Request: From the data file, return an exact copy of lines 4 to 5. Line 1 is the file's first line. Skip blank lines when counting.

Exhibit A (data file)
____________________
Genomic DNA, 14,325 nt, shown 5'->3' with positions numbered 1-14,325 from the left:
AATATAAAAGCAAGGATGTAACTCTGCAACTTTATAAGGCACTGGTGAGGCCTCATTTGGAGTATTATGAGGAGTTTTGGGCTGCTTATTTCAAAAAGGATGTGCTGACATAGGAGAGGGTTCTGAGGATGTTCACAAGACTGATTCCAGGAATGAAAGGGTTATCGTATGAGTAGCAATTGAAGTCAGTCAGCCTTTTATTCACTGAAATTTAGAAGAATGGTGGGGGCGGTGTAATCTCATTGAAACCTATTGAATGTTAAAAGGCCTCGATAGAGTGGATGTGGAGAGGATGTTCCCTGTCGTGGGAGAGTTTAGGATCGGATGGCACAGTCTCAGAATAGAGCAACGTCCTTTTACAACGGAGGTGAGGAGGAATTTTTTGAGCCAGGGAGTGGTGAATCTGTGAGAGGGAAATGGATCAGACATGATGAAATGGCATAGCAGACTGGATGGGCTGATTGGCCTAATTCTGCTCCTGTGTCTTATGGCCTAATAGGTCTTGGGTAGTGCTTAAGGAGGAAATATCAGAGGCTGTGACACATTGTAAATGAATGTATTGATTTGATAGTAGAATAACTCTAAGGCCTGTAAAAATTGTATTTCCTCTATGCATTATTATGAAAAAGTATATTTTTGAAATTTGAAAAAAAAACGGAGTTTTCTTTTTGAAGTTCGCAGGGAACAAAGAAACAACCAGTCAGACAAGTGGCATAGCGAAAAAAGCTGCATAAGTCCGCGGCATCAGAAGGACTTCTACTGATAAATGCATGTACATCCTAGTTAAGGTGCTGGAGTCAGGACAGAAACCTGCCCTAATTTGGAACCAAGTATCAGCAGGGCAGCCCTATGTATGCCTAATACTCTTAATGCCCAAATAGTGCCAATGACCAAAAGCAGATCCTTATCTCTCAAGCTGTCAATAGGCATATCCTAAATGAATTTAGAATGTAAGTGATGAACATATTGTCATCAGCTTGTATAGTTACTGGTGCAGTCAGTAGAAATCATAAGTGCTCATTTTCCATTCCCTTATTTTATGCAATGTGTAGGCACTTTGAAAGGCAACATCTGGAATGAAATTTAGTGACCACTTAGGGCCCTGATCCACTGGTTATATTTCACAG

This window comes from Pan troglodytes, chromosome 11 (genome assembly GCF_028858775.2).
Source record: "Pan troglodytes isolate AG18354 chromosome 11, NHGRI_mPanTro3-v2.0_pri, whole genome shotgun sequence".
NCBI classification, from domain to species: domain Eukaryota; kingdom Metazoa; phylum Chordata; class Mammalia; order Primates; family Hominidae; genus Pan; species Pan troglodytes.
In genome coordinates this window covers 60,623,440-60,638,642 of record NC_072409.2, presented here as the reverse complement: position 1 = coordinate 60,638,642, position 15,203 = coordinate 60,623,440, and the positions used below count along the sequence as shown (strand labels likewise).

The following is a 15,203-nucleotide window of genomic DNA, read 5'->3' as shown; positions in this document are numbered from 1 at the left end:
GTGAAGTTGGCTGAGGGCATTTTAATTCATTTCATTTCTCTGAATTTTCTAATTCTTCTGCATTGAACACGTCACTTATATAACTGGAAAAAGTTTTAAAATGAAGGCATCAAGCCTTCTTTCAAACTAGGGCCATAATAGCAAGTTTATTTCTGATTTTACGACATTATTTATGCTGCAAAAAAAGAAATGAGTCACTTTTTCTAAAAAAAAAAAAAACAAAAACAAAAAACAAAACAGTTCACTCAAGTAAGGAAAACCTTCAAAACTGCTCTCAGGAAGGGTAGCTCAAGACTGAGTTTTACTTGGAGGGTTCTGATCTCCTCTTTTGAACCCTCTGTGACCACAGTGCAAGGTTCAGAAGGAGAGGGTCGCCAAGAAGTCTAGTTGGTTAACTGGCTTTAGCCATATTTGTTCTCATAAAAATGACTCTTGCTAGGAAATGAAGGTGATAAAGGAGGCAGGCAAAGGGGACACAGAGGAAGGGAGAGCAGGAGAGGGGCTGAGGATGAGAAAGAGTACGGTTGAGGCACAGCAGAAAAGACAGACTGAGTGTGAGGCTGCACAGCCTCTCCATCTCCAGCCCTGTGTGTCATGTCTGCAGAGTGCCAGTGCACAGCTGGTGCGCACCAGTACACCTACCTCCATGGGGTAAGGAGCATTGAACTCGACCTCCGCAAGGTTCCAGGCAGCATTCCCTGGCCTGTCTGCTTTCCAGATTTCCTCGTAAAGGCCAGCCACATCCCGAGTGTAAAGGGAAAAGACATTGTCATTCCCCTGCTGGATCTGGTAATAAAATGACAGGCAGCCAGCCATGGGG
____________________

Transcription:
Source record: "Pan troglodytes isolate AG18354 chromosome 11, NHGRI_mPanTro3-v2.0_pri, whole genome shotgun sequence".
NCBI classification, from domain to species: domain Eukaryota; kingdom Metazoa; phylum Chordata; class Mammalia; order Primates; family Hominidae; genus Pan; species Pan troglodytes.